By 1963 the surfing music craze had reached Australia’s shores, the Beach boys had even namechecked our own Narrabeen Beach in their hit song Surfin’ USA, and a host of local bands enjoyed chart success in this year – The Statesmen (Beachcomber #44), The Dave Bridge Trio (Bondi Stomp #39), The Joy Boys (Murphie The Surfie #14), The Delltones (Hangin’ Five #5), and The Denvermen (Surfside #17, Avalon Stomp #25, and Stomp Fever #39). Non-surfing types like Jimmy Hannan had scored with the surf party hit Beach Ball, while even classical dancer Robert Helpmann had swapped his ballet tights for board shorts, and released the quaint minor surf pop hit Surfer Doll in 1964 – his mimed performance of the song on Bandstand indicated that Bobby was more familiar with the pirouette and the pas de deux, than the pipeline and the point break.
In April 1963 Peter Hood joined Jim Skiathitis at his house on a rainy Royal Easter Show weekend, Skiathitis had written the middle segment of an unnamed song a year earlier but hadn’t developed the intro and outro. Hood had his Dandy Floor Tom-Tom with him and Skiathitis his red Fender Stratocaster guitar. On that day in April, the two band buddies, completed the composition of what would become their most famous song – Bombora. The unlikely combination of three immigrants , two Greeks, one Yugoslav, and one Anglo-Saxon, would then record what would become the most famous Australian surf rock song ever, and in the process virtually invent speed metal music years before anyone else.
The record featured the trademark Atlantics high speed “machine gun” guitar licks, thundering rhythm section and echo sound effects, it was a #1 hit locally and held down the top spot for eight weeks, it was top 20 in the US where the DJs thought that a group called the Atlantics must be American. Sales of over half a million for a record that charted locally for 26 weeks confirmed the universal appeal of this unique and timeless surf rock classic. Bombora rates up there with other famous surf rock classics of the era – Pipeline by the Chantays, Wipeout by the Surfaris, and Miserlou by Dick Dale and the Del-Tones. Below L-R The Chantays, The Beach Boys, The Ventures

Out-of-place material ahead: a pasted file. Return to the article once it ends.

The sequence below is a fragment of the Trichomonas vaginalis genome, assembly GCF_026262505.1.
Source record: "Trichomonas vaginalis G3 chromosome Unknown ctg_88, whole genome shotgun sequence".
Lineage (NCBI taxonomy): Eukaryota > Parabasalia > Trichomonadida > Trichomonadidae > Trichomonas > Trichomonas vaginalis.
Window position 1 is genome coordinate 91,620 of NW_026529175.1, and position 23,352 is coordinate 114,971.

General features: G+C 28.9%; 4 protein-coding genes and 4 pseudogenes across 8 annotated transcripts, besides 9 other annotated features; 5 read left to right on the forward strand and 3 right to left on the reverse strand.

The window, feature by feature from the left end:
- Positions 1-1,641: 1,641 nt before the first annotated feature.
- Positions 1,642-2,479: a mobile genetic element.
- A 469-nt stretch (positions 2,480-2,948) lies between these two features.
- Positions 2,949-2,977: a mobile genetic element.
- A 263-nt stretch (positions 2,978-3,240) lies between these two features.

The promo video was shot at Newport Beach (Syd) in the 1960’s when no one wore sunscreen or sun hats, the legendary Hawaiian surfer Duke Kahanamoku made an appearance beside his monstrous pine longboard. Bombora was an Aboriginal word which described waves breaking over submerged rocks and the Atlantics and their stunning song, embedded this phrase in surfing folklore.
The band followed up in November 1963 with The Crusher, another Hood/Skiathitis composition, whose title refers to a huge collapsing wave. This was an equally dynamic record which again featured the thunderous rhythms and rapid-fire guitar licks for which the band was justly famous, it charted #7 nationally. The video was an appearance on the Johnny O’Keefe Show, don’t adjust your set, the special effects just look like annoying interference.
Guitarist Theo Englis (above), working under the stage name Thaao Penghlis, would later enjoy success in Hollywood throughout the 1980’s, after he landed roles in the long-running TV series General Hospital in which he co-starred with another Aussie in Rick Springfield in 1981, and Days of Our Lives as well as the re-boot of Mission Impossible. The band reformed in the 1990’s with guitarist Martin Cilia replacing Theo Englis, and the band went on to support the Beach Boys and Chris Isaak (2004) on their tours of Australia.